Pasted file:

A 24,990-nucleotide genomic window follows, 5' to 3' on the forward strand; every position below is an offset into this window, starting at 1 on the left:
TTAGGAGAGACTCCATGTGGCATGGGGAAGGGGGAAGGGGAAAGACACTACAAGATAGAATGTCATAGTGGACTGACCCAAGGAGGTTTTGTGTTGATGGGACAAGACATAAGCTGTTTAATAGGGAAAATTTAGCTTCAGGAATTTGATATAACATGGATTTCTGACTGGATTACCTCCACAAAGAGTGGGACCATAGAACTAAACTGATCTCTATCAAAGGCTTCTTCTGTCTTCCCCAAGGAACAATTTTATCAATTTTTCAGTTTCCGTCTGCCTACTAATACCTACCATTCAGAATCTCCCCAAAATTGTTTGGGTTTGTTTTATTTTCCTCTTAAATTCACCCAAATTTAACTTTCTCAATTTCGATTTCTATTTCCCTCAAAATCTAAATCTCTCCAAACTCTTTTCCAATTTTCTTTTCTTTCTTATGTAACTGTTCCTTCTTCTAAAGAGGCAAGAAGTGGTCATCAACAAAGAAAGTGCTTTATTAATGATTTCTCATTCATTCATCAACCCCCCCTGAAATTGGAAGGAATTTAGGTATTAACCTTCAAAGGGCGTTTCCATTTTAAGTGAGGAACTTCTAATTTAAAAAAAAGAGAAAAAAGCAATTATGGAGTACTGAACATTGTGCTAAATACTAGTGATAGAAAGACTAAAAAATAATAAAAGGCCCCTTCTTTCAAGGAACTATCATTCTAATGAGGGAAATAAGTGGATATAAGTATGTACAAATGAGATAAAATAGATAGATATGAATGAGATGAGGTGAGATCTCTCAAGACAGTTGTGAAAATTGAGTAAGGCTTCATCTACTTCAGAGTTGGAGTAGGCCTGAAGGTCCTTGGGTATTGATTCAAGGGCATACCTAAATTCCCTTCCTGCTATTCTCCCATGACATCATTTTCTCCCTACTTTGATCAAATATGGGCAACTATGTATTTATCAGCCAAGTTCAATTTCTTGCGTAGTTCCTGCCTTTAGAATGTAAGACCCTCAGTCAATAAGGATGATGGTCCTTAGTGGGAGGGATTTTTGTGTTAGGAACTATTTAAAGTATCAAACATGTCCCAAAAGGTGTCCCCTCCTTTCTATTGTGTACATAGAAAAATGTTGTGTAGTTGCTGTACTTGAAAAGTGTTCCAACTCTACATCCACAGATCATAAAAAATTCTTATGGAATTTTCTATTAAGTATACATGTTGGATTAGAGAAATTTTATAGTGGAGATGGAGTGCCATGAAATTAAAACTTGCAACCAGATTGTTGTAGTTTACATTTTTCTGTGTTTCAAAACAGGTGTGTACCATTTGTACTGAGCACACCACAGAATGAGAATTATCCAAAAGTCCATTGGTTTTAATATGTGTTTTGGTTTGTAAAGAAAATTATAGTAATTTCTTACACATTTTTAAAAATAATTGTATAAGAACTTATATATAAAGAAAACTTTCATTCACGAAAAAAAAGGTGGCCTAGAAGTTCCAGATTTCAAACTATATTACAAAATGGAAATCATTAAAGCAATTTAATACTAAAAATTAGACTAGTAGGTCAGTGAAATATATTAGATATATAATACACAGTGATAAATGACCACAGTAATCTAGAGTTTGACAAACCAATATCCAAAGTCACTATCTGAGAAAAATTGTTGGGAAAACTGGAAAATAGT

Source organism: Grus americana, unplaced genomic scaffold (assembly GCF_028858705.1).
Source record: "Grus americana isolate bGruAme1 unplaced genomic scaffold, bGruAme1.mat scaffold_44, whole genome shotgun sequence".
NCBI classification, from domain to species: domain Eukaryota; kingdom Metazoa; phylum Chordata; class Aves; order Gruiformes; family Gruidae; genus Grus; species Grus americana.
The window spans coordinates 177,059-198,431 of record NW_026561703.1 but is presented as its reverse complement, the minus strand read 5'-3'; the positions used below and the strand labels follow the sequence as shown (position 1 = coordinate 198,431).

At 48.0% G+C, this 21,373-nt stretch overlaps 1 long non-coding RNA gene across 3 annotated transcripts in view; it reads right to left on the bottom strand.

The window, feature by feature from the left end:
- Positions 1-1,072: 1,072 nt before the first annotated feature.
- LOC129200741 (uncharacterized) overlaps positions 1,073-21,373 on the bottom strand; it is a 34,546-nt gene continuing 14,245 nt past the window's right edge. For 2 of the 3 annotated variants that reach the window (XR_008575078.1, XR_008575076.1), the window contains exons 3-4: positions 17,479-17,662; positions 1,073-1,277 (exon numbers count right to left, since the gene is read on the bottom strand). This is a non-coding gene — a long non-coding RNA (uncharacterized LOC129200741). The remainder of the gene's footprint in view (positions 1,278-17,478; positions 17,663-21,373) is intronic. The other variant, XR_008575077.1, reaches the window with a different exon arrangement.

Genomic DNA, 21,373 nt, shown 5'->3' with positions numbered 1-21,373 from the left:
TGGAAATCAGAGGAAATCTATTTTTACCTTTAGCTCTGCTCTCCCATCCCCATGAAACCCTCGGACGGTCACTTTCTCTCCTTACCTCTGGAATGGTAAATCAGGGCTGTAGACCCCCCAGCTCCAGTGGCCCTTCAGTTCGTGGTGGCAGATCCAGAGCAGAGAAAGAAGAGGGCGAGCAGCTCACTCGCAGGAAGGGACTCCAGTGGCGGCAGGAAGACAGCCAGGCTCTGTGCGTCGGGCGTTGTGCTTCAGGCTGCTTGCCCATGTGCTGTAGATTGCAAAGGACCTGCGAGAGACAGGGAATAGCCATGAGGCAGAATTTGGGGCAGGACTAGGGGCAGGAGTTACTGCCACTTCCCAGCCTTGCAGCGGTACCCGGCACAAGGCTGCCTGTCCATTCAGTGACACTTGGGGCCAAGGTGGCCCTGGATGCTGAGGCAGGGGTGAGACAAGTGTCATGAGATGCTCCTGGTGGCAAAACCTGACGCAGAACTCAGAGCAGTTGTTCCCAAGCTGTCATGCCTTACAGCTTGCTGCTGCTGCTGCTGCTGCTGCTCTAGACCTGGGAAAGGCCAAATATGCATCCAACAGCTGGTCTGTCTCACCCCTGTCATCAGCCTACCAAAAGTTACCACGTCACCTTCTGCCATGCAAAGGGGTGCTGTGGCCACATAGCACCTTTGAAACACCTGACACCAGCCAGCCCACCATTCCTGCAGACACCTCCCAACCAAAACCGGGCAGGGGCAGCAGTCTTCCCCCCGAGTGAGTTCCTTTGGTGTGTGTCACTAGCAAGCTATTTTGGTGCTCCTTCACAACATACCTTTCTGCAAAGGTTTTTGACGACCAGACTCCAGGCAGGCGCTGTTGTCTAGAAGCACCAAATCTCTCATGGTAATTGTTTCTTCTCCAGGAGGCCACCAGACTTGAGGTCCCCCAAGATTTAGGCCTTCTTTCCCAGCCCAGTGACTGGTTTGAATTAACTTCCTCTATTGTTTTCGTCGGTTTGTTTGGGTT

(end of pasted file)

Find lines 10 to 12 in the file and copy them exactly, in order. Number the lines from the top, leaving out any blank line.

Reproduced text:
- LOC129200741 (uncharacterized) overlaps positions 1,073-21,373 on the bottom strand; it is a 34,546-nt gene continuing 14,245 nt past the window's right edge. For 2 of the 3 annotated variants that reach the window (XR_008575078.1, XR_008575076.1), the window contains exons 3-4: positions 17,479-17,662; positions 1,073-1,277 (exon numbers count right to left, since the gene is read on the bottom strand). This is a non-coding gene — a long non-coding RNA (uncharacterized LOC129200741). The remainder of the gene's footprint in view (positions 1,278-17,478; positions 17,663-21,373) is intronic. The other variant, XR_008575077.1, reaches the window with a different exon arrangement.

Genomic DNA, 21,373 nt, shown 5'->3' with positions numbered 1-21,373 from the left:
TGGAAATCAGAGGAAATCTATTTTTACCTTTAGCTCTGCTCTCCCATCCCCATGAAACCCTCGGACGGTCACTTTCTCTCCTTACCTCTGGAATGGTAAATCAGGGCTGTAGACCCCCCAGCTCCAGTGGCCCTTCAGTTCGTGGTGGCAGATCCAGAGCAGAGAAAGAAGAGGGCGAGCAGCTCACTCGCAGGAAGGGACTCCAGTGGCGGCAGGAAGACAGCCAGGCTCTGTGCGTCGGGCGTTGTGCTTCAGGCTGCTTGCCCATGTGCTGTAGATTGCAAAGGACCTGCGAGAGACAGGGAATAGCCATGAGGCAGAATTTGGGGCAGGACTAGGGGCAGGAGTTACTGCCACTTCCCAGCCTTGCAGCGGTACCCGGCACAAGGCTGCCTGTCCATTCAGTGACACTTGGGGCCAAGGTGGCCCTGGATGCTGAGGCAGGGGTGAGACAAGTGTCATGAGATGCTCCTGGTGGCAAAACCTGACGCAGAACTCAGAGCAGTTGTTCCCAAGCTGTCATGCCTTACAGCTTGCTGCTGCTGCTGCTGCTGCTGCTCTAGACCTGGGAAAGGCCAAATATGCATCCAACAGCTGGTCTGTCTCACCCCTGTCATCAGCCTACCAAAAGTTACCACGTCACCTTCTGCCATGCAAAGGGGTGCTGTGGCCACATAGCACCTTTGAAACACCTGACACCAGCCAGCCCACCATTCCTGCAGACACCTCCCAACCAAAACCGGGCAGGGGCAGCAGTCTTCCCCCCGAGTGAGTTCCTTTGGTGTGTGTCACTAGCAAGCTATTTTGGTGCTCCTTCACAACATACCTTTCTGCAAAGGTTTTTGACGACCAGACTCCAGGCAGGCGCTGTTGTCTAGAAGCACCAAATCTCTCATGGTAATTGTTTCTTCTCCAGGAGGCCACCAGACTTGAGGTCCCCCAAGATTTAGGCCTTCTTTCCCAGCCCAGTGACTGGTTTGAATTAACTTCCTCTATTGTTTTCGTCGGTTTGTTTGGGTT